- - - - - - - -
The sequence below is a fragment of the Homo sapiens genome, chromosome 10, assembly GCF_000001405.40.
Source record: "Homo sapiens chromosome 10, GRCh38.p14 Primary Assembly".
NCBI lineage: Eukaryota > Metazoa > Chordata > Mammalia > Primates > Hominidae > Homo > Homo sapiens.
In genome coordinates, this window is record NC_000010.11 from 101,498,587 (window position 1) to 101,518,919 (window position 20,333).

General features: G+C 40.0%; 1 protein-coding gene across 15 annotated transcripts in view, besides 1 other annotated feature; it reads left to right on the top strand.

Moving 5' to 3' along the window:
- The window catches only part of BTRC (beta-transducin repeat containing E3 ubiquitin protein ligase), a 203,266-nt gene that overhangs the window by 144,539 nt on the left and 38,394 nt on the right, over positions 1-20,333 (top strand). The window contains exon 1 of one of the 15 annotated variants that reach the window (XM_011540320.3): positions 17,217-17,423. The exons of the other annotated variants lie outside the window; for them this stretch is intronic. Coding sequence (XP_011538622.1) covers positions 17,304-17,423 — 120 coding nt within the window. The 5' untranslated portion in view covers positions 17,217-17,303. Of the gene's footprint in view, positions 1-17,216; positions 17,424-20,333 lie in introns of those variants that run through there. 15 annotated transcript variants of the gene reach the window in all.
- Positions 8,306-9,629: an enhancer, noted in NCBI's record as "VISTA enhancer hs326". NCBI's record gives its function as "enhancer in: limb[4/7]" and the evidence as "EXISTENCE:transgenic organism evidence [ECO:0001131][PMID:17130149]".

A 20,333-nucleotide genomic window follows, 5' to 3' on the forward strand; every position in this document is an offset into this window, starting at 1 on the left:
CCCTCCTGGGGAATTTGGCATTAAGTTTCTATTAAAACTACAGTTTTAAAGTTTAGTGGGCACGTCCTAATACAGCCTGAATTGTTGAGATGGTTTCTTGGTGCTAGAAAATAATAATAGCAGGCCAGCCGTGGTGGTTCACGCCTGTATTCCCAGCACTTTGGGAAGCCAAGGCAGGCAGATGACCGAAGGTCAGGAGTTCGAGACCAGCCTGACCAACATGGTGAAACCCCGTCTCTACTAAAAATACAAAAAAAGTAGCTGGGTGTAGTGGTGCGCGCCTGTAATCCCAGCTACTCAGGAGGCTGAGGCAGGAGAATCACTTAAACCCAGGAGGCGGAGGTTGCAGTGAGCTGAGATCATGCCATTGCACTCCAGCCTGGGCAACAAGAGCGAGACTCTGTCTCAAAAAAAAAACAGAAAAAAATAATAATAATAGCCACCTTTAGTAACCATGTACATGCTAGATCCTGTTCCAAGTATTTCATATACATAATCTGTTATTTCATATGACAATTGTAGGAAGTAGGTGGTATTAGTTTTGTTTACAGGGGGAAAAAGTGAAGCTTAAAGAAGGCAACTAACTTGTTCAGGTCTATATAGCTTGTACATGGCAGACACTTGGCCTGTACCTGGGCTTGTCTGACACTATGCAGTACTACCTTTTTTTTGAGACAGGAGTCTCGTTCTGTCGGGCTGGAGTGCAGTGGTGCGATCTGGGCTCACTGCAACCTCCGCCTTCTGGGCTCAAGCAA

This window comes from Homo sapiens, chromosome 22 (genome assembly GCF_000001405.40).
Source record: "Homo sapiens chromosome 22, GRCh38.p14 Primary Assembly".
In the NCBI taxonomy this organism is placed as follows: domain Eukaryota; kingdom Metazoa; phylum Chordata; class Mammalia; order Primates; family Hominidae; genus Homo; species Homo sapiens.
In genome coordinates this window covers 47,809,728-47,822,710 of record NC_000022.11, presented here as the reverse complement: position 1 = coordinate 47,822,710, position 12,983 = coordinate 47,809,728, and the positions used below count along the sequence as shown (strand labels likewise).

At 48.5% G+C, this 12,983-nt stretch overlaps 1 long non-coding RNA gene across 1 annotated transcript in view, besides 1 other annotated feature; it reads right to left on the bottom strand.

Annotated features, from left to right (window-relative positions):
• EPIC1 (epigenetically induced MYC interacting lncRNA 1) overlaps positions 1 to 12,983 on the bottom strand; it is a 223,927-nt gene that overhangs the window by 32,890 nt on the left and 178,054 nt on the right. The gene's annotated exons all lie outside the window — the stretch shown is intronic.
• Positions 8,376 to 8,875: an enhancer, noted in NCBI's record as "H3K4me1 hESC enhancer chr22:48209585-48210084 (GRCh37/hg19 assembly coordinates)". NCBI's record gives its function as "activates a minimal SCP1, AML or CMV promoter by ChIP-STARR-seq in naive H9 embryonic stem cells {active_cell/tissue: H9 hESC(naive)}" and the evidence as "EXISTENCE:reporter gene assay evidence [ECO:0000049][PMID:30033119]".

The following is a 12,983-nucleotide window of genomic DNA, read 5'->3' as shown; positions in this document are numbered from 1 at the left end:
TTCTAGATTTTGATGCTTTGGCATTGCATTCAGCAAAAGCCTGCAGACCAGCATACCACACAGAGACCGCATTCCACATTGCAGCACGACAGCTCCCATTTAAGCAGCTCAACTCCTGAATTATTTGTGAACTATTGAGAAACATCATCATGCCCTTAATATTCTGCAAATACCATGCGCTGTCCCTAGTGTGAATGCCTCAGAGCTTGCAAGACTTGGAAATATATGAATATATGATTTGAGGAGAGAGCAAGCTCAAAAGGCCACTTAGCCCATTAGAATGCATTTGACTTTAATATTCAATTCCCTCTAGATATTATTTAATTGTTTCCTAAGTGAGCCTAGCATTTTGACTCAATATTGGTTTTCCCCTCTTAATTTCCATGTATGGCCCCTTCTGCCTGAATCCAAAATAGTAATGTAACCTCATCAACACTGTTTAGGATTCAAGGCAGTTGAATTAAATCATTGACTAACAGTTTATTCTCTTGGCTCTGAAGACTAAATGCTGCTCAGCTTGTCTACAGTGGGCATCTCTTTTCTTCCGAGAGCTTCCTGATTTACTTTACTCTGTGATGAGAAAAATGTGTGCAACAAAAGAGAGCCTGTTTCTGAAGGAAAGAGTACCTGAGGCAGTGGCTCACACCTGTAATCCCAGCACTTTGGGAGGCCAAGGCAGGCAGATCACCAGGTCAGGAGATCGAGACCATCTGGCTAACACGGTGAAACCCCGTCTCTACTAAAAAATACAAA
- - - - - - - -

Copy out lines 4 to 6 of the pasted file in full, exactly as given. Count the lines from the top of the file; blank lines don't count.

In genome coordinates, this window is record NC_000010.11 from 101,498,587 (window position 1) to 101,518,919 (window position 20,333).

General features: G+C 40.0%; 1 protein-coding gene across 15 annotated transcripts in view, besides 1 other annotated feature; it reads left to right on the top strand.

Moving 5' to 3' along the window: